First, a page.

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Samsung R510 review


A generous specification and preternaturally good looks make the Samsung R510 a solid budget buy.

Review Date: 6 Aug 2008

Reviewed By: Sasha Muller

Price when reviewed: £425 (£489 inc VAT)

Overall Rating
5 stars out of 6

Features & Design
5 stars out of 6

Value for Money
6 stars out of 6

4 stars out of 6

PCPRO Recommended

Hot on the heels of Samsung's sub-£2kg portable, the Q210 (web id: 215352), comes yet another in its revamped lineup. This time, however, there's a different target market in mind and this, the R510, boasts an altogether more affordable price point.

The R510 has 15.4in screen, which makes it a comfortable halfway house between the more petite likes of Samsung's own Q210 or larger, more weighty desktop replacement laptops, such as our A-listed Value laptop, the Samsung R700. Weighing in at 2.66kg, we'd shy away from transporting it to and fro on a regular basis, but against its 15.4in brethren the R510 still finds itself resting at the lighter end of the scale.

And, for all it lacks in portability, the Samsung just about makes up for with its looks. The top to toe black of last year's models has been abandoned in favour of a striking two-tone silver and black combination. Fold back the glossy lid and the interior reveals a keyboard topped and tailed by a narrow gloss black strip, framed neatly by a silver keyboard surround and matching bezel. For a budget laptop, it has to be said, the Samsung is a rather handsome devil.

Lay hands on the R510 and it's clear that the light, more plasticky feel of the R510's predecessors, such as the R60 Plus (web id: 196719), is but a long and distant memory. Its 2.6kg weight is matched with a reassuring solidity; little flex is evident in the chassis itself and the lid, too, feels pleasingly stiff.

Ergonomics are top-notch. The full-sized keyboard has a light, responsive action, and while we couldn't put the the silver-nano bacterial protection to the test, it does at least give each of the keys a pleasantly strokable finish. There's equally little to complain about when it comes to the R510's trackpad; it's accurate, with unmarked vertical and horizontal scroll zones along its edges, and each of the two buttons respond with a light, dainty click.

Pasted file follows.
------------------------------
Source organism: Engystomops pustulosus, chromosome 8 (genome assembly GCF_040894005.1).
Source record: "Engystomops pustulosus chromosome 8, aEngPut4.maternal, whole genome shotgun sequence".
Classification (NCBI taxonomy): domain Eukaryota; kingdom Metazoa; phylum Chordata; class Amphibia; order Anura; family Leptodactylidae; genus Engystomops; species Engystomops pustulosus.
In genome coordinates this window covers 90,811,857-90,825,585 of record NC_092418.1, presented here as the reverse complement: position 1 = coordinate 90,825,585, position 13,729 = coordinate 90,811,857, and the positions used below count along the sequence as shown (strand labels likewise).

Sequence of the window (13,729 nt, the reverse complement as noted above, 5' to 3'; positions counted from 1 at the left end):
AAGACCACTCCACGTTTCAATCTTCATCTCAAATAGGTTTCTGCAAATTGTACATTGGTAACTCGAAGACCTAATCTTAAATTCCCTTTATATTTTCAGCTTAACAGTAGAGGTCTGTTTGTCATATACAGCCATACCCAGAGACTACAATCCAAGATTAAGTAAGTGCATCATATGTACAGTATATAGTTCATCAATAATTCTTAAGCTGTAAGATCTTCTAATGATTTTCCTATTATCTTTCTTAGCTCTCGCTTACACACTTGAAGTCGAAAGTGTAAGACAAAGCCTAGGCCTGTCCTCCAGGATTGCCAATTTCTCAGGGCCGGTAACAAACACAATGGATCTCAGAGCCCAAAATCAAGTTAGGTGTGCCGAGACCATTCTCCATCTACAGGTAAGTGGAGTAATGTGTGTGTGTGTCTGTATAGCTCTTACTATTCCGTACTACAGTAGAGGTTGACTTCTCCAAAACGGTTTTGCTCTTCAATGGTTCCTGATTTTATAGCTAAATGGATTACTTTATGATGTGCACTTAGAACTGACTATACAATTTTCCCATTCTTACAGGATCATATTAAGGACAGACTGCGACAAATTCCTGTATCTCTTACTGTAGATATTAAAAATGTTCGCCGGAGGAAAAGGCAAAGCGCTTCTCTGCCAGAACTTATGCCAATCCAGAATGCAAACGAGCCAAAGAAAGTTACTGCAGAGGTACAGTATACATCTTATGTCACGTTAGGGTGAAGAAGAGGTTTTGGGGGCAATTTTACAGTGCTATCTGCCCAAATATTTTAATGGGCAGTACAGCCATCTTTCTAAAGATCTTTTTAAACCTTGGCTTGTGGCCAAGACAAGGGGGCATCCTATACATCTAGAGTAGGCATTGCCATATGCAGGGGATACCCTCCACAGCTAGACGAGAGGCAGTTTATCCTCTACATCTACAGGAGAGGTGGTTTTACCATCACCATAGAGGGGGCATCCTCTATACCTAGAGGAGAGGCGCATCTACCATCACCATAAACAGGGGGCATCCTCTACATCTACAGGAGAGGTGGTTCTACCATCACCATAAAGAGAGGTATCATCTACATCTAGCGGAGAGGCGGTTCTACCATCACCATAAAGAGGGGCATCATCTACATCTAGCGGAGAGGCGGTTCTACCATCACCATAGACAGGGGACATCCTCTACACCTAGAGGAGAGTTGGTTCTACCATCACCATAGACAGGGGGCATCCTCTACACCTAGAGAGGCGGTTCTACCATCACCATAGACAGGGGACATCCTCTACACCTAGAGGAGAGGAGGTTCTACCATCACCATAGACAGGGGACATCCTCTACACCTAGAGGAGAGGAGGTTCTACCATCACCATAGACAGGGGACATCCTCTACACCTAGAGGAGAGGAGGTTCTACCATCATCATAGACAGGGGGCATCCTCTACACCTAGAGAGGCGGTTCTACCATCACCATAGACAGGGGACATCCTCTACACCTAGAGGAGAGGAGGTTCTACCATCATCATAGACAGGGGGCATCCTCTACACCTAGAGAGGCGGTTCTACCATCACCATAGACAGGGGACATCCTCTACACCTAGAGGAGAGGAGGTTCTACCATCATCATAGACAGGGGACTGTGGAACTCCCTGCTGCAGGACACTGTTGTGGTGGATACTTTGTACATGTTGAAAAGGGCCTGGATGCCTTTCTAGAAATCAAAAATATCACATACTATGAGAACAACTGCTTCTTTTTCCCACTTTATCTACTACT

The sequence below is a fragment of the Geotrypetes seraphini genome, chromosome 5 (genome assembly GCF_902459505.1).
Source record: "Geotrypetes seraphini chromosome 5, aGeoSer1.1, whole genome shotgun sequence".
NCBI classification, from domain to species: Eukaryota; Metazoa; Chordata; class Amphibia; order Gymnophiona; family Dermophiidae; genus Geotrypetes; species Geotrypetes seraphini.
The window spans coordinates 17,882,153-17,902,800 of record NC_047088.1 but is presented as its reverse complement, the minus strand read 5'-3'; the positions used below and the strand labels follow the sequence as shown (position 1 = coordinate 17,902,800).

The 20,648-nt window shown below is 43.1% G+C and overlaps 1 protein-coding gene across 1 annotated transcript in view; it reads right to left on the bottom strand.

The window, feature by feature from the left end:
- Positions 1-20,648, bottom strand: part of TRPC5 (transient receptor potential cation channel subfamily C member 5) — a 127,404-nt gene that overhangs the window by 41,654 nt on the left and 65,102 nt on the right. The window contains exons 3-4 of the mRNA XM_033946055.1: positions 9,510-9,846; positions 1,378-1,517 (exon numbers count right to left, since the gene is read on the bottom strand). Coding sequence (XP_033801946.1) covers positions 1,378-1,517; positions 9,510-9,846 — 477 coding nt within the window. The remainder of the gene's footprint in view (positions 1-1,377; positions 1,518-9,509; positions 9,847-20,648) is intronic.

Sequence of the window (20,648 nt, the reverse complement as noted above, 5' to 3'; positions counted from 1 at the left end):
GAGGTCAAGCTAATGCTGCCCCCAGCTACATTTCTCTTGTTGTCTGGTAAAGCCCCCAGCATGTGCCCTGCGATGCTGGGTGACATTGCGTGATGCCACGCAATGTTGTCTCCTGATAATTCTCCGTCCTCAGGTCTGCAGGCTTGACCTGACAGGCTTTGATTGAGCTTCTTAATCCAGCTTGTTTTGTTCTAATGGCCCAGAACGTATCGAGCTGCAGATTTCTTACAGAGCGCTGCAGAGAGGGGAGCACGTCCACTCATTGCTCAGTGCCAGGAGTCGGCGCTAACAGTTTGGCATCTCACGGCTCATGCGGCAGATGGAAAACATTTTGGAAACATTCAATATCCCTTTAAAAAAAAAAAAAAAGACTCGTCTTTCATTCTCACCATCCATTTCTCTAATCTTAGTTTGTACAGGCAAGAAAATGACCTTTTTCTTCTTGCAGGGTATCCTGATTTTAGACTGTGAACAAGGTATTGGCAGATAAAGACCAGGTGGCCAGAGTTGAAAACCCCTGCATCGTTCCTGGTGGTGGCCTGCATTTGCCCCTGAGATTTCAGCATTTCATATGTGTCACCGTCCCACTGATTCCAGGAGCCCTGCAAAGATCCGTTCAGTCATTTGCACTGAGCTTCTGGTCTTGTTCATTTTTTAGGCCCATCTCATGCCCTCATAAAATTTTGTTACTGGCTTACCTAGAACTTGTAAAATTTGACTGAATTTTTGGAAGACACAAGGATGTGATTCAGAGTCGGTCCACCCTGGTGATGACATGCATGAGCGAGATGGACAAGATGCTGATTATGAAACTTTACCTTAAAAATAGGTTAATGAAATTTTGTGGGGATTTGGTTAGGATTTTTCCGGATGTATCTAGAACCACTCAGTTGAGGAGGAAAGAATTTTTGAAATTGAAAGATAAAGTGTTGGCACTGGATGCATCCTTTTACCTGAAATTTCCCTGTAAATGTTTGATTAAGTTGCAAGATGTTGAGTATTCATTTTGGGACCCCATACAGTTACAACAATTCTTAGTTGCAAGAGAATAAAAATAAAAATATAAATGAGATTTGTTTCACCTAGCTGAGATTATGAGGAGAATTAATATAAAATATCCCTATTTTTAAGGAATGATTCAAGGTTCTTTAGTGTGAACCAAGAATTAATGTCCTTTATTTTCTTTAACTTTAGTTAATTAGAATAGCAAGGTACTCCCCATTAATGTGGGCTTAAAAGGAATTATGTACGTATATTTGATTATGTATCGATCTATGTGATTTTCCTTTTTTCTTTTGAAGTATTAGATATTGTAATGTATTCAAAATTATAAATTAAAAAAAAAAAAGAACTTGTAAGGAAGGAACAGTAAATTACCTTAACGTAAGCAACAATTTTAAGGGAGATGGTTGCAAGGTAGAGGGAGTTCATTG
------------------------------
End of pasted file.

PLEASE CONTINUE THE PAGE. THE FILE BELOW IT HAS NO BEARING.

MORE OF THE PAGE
The display still retains the commonplace native resolution of 1,280 x 800 pixels, but while we'd wish for a 1,440 x 900 panel to become standard on 15.4in laptops, the quality on offer is good for a budget display. Contrast is a little lacking, and the slightly bluish hue to skintones looked much less natural than Toshiba's A300-177, but it's still far from unacceptable.

Samsung is going to be selling the R510 in a three-strong range of different configurations, ranging from about £370 (exc VAT) up to a still reasonable £500. At £425, our review unit (part code NP-R510-FAA4UK) sits right in the middle of the group, but while its specification is far from the top of the line, it's nonetheless an impressive sight for the money.

A 2GHz Intel Core 2 Duo T5750 processor is a solid low-end choice, but the provision of 3GB of RAM to appease Vista Home Premium's more greedy traits and a generous 320GB hard disk really catches the attention. It's a capable enough combination too, as a score of 0.97 in our benchmarks testifies, even if it only marks a slight performance increase on last year's budget models.

The array of connectivity at the R510's disposal isn't quite so exciting, but it's still more than ample. HDMI rubs shoulders with a more traditional VGA socket and, neatly, the ports scattered around the Samsung's frame are easily located thanks to clear labels printed along the silver keyboard surround.

As you'd expect given the tight budget, Samsung have stuck with Intel integrated graphics. In its favour, though, the R510 touts the latest Intel GMA X4500MHD graphics chipset. Performance is still modest by any standards, and our Crysis benchmarks returned similar scores to the previous X3100 series, the action slowing to an average of 4.9 frames per second even at 1,024 x 768 and with all the detail settings tuned to their lowest settings. But stick to older or less demanding titles, such as the wonderful, and completely free, Trackmania Nations and the Samsung will cope admirably.

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